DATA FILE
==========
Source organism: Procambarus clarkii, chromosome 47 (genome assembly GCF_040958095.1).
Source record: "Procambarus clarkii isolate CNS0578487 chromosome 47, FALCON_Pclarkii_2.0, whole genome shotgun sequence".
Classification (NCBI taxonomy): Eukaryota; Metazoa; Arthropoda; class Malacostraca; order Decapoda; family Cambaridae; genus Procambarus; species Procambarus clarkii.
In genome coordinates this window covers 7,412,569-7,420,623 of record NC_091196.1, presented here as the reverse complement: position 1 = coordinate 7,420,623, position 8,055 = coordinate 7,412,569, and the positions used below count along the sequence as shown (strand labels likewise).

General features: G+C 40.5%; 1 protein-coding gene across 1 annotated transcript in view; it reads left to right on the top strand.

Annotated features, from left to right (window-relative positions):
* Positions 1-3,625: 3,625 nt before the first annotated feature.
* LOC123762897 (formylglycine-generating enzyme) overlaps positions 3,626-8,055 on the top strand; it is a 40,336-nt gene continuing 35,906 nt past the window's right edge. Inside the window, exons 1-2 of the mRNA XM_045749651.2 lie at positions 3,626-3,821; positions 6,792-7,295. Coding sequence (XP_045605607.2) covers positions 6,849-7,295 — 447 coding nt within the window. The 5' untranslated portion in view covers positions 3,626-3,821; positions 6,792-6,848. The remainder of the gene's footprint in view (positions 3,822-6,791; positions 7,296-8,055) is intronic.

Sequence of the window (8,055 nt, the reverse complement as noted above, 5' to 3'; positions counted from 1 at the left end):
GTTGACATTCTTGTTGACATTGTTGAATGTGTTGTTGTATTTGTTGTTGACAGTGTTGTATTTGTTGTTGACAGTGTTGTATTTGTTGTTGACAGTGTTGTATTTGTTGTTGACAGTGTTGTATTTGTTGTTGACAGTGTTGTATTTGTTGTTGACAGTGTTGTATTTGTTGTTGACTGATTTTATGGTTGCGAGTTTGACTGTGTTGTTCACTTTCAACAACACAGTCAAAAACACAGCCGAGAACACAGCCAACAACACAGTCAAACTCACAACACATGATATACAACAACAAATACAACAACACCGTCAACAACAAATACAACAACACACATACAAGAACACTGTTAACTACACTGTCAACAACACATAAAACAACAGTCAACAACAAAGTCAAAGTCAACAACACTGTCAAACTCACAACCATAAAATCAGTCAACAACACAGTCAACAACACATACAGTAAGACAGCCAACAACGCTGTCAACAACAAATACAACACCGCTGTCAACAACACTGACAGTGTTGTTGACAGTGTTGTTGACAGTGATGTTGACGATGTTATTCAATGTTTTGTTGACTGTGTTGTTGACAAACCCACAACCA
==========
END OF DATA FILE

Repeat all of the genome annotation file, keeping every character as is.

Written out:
Source organism: Procambarus clarkii, chromosome 47 (genome assembly GCF_040958095.1).
Source record: "Procambarus clarkii isolate CNS0578487 chromosome 47, FALCON_Pclarkii_2.0, whole genome shotgun sequence".
Classification (NCBI taxonomy): Eukaryota; Metazoa; Arthropoda; class Malacostraca; order Decapoda; family Cambaridae; genus Procambarus; species Procambarus clarkii.
In genome coordinates this window covers 7,412,569-7,420,623 of record NC_091196.1, presented here as the reverse complement: position 1 = coordinate 7,420,623, position 8,055 = coordinate 7,412,569, and the positions used below count along the sequence as shown (strand labels likewise).

General features: G+C 40.5%; 1 protein-coding gene across 1 annotated transcript in view; it reads left to right on the top strand.

Annotated features, from left to right (window-relative positions):
* Positions 1-3,625: 3,625 nt before the first annotated feature.
* LOC123762897 (formylglycine-generating enzyme) overlaps positions 3,626-8,055 on the top strand; it is a 40,336-nt gene continuing 35,906 nt past the window's right edge. Inside the window, exons 1-2 of the mRNA XM_045749651.2 lie at positions 3,626-3,821; positions 6,792-7,295. Coding sequence (XP_045605607.2) covers positions 6,849-7,295 — 447 coding nt within the window. The 5' untranslated portion in view covers positions 3,626-3,821; positions 6,792-6,848. The remainder of the gene's footprint in view (positions 3,822-6,791; positions 7,296-8,055) is intronic.

Sequence of the window (8,055 nt, the reverse complement as noted above, 5' to 3'; positions counted from 1 at the left end):
GTTGACATTCTTGTTGACATTGTTGAATGTGTTGTTGTATTTGTTGTTGACAGTGTTGTATTTGTTGTTGACAGTGTTGTATTTGTTGTTGACAGTGTTGTATTTGTTGTTGACAGTGTTGTATTTGTTGTTGACAGTGTTGTATTTGTTGTTGACAGTGTTGTATTTGTTGTTGACTGATTTTATGGTTGCGAGTTTGACTGTGTTGTTCACTTTCAACAACACAGTCAAAAACACAGCCGAGAACACAGCCAACAACACAGTCAAACTCACAACACATGATATACAACAACAAATACAACAACACCGTCAACAACAAATACAACAACACACATACAAGAACACTGTTAACTACACTGTCAACAACACATAAAACAACAGTCAACAACAAAGTCAAAGTCAACAACACTGTCAAACTCACAACCATAAAATCAGTCAACAACACAGTCAACAACACATACAGTAAGACAGCCAACAACGCTGTCAACAACAAATACAACACCGCTGTCAACAACACTGACAGTGTTGTTGACAGTGTTGTTGACAGTGATGTTGACGATGTTATTCAATGTTTTGTTGACTGTGTTGTTGACAAACCCACAACCA